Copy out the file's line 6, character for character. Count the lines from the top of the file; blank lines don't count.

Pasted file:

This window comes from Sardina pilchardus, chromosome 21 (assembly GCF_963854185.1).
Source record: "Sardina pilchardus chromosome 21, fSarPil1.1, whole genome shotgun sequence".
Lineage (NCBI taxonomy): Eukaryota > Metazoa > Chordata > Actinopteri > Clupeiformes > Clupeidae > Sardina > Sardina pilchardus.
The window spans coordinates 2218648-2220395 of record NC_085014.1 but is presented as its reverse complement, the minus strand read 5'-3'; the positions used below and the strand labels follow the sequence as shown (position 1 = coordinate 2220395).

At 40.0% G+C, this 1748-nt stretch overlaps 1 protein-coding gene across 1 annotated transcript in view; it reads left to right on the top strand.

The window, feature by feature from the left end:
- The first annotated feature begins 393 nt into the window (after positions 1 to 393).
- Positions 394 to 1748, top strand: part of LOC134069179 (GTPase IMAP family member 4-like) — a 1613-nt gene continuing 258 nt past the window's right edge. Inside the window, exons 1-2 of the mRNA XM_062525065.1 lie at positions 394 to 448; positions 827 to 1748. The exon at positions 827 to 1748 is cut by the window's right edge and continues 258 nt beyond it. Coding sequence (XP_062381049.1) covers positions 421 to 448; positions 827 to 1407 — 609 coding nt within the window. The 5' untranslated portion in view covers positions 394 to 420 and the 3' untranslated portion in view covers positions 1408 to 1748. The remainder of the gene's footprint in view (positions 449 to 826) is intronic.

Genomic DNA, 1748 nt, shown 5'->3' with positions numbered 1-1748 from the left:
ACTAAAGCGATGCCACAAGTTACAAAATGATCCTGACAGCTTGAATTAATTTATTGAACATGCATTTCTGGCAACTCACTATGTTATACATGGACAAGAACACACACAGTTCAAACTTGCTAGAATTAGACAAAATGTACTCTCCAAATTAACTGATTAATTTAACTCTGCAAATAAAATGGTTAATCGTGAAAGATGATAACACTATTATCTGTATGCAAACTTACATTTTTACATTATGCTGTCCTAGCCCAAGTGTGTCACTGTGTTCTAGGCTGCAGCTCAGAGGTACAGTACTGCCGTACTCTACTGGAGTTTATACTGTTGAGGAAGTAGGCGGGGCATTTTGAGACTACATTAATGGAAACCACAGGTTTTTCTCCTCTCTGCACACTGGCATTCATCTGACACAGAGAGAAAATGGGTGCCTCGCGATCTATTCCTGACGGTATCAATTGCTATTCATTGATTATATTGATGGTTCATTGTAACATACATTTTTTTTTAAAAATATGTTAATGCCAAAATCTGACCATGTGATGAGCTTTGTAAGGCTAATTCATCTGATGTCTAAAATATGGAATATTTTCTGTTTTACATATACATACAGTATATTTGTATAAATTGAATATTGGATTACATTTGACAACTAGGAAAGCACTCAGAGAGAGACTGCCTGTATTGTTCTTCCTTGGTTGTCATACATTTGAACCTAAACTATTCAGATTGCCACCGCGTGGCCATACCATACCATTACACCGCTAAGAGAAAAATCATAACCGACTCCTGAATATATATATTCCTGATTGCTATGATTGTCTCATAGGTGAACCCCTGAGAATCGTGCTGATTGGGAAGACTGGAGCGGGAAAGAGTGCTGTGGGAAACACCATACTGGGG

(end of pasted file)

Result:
The window, feature by feature from the left end: